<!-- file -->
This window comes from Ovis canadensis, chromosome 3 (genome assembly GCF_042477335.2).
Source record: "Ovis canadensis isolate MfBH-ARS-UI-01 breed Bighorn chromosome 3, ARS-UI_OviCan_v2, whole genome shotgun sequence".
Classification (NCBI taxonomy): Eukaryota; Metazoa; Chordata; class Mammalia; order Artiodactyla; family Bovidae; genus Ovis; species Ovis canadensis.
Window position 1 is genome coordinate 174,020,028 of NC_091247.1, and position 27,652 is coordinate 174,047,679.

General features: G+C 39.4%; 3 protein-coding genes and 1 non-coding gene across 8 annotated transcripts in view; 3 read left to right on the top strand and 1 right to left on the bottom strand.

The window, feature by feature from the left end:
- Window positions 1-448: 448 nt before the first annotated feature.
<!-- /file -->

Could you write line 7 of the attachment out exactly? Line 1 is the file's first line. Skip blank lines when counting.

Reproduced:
- Window positions 1-448: 448 nt before the first annotated feature.